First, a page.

HAM: The fans look for the hard hits. They like that as a part of - especially football. It doesn't come up quite so much in baseball. You have a runner sliding into - maybe barreling into home plate. That happens occasionally. You get hard fouls in basketball. I don't think as many of the hard fouls in basketball are specifically to injure. Sometimes they are to send a message to intimidate a point guard from coming down the middle of the lane, that sort of thing. But an intimidating, hard foul is one thing. Something that's premeditated, criminal conduct to take a player out of the game or to take him - or to end his career prematurely is quite something different.

DONVAN: Well, let's put you on the bench for a minute. Let's pretend you're a judge, and we have a case that's been brought. A DA thought there was enough evidence here that a baseball pitcher, when he threw at a player's head, once, twice, three times, third time, hit him and hit him hard, that he crossed the line. And you're a judge on this case. What - dissect this for me, the case where you would argue that - where you would rule, in fact, that the pitcher is guilty and the case where the pitcher is not guilty. What would it take?

HAM: We've gotten into a - the area where we're discussing the - the hypothetical nature of the crime, if you will, versus the ability to prove that the crime occurred. So if I were a judge, I would be looking for, one, was there an injury? Was it serious? Is this worth pursuing, in other words? And was there the requisite criminal intent? You know, in criminal law, there's a certain level of intent that's required. It can't just be negligence. There has to be a culpable intent. It may or may not even be premeditated, but if, in fact, it is premeditated, that's helpful. So then you're looking at determining, like in any other criminal case, what is the likelihood that the pitcher did this by accident, or was there a program involved?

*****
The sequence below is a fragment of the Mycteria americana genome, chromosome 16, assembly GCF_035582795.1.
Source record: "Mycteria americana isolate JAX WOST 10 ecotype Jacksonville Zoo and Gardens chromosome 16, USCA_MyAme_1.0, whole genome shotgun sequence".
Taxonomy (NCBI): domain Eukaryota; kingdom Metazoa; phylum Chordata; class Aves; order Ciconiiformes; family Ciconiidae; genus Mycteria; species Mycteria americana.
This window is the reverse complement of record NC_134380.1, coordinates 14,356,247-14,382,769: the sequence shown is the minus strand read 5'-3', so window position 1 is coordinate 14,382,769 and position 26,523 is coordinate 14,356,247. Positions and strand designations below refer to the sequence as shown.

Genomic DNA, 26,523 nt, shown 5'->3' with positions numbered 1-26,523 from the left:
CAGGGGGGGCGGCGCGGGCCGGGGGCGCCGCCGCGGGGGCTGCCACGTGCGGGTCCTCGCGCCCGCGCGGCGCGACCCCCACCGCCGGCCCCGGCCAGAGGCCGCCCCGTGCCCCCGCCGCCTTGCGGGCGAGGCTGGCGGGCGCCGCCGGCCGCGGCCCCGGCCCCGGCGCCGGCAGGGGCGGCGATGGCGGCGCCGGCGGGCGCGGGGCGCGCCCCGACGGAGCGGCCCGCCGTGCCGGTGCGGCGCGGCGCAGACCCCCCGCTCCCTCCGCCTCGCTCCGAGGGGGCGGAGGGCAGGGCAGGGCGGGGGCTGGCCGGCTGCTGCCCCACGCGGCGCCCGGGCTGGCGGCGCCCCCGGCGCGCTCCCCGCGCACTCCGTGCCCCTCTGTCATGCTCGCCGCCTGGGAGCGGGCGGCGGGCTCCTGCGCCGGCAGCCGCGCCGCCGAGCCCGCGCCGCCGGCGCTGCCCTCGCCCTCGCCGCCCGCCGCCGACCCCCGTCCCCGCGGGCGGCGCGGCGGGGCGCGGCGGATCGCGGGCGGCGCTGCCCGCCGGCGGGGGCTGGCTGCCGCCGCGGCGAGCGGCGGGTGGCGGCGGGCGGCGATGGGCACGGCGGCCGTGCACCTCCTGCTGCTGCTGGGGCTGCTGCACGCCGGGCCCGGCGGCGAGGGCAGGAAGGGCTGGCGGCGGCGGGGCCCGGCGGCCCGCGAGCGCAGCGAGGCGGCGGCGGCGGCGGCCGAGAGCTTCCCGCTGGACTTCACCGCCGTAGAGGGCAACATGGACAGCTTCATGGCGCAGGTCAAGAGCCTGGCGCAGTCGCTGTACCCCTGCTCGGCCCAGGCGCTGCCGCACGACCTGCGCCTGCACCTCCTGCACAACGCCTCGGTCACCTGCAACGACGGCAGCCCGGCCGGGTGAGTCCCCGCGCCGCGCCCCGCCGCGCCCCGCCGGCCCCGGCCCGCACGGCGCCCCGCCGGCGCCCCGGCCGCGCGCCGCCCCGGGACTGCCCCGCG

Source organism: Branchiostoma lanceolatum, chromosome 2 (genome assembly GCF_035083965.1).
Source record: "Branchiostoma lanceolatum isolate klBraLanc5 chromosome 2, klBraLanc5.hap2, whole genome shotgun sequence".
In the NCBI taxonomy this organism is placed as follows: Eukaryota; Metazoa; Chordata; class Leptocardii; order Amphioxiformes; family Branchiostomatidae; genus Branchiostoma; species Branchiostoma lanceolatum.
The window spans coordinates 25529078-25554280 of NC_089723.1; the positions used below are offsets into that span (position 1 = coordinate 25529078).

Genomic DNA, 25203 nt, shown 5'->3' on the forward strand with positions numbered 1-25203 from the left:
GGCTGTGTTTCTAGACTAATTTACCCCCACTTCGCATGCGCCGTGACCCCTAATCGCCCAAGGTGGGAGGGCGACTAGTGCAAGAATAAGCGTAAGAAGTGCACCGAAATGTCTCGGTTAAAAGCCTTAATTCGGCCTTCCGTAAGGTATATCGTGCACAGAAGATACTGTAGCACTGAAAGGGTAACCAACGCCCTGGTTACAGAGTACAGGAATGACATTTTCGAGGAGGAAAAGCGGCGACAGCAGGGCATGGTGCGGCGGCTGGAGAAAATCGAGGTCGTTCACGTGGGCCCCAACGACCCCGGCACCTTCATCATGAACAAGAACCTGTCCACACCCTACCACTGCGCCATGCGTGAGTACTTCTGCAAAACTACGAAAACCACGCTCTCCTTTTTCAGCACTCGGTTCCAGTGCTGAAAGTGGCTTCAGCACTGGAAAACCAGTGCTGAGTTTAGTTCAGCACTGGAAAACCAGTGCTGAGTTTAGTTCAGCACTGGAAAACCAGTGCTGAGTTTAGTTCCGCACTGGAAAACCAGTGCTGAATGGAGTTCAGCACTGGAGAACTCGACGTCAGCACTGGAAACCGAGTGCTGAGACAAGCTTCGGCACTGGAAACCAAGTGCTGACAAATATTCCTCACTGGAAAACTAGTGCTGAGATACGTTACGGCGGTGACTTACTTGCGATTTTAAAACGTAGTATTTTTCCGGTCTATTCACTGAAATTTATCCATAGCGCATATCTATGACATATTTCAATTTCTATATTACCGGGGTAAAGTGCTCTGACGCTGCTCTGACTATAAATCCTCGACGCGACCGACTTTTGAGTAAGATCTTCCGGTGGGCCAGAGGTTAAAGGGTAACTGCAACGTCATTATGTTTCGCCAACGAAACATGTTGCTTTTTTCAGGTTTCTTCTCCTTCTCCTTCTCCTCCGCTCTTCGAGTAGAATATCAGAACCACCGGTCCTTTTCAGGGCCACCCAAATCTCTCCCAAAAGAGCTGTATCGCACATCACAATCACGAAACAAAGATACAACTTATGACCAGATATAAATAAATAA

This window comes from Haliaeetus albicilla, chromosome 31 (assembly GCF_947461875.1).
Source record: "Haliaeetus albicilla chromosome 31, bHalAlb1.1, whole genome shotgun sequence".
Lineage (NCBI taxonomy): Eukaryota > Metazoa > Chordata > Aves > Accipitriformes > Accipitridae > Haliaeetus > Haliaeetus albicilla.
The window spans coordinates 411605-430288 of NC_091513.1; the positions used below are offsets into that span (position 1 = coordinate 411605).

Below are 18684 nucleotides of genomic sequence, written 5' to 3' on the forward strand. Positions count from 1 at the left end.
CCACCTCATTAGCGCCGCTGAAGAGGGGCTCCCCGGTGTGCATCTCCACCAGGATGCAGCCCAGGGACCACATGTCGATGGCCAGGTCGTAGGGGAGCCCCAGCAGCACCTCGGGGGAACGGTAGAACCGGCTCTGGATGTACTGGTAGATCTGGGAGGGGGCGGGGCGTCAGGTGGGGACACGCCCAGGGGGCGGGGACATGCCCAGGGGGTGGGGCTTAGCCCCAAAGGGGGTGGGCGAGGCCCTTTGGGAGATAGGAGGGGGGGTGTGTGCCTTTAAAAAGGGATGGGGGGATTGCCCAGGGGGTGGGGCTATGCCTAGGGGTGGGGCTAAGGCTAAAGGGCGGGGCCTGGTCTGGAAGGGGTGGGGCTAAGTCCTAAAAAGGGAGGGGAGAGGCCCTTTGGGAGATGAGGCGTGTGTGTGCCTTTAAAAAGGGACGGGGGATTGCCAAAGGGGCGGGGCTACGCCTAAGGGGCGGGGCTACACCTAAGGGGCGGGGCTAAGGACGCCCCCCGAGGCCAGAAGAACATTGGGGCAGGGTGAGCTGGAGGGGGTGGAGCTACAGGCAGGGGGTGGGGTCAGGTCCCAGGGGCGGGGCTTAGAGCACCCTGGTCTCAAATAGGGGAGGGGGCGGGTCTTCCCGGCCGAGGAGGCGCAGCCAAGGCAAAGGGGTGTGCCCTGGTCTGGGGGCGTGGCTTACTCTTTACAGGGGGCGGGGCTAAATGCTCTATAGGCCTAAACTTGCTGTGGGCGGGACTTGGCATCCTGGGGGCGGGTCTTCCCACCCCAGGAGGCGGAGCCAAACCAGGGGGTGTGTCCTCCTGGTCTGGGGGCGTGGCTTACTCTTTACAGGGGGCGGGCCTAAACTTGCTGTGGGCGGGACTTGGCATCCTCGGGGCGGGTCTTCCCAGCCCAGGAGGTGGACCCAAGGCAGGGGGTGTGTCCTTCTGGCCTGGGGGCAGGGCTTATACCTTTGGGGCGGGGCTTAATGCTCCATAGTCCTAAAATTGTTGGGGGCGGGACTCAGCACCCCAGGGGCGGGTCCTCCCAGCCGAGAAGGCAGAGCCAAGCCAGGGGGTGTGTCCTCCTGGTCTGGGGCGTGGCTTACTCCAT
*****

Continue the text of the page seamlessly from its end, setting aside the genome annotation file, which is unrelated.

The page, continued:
Was the pitcher throwing at other players during the game? Did the pitcher throw at this player? And how about this one: Just like in any other crime, was there motive? What if the guy at the plate had already hit one of the other team's guys, which happens a lot? What if the guy at the plate was actually trying - was caught going out with, romantically, the pitcher's wife - those kinds of things which would provide motive, that could be used in sorting out whether a crime, in fact, occurred. And, again, I'm not in favor of reviewing everything that happens on the field of play to sort it out. But just because we haven't been able to do this in the past doesn't mean we shouldn't do it now if required.

DONVAN: Do you think it would change the game if these practices came into place in the way that you're talking about? Do you think it'll change the game of football?

HAM: I think it's unlikely - sure. It's unlikely to change the games in a material way, I think, particularly football now. The league is heading so much in this direction, anyway, with all the rules that are in place with regard to hard hits, especially on quarterbacks, concussions and all the rest of it. Safety seems to have been the tail that started to wag the NFL dog. So the game is going that way, anyway. I don't think it'll change much. We've had examples of aberrant conduct on the field in football, one of which is probably a crime, regardless of whether we change the law.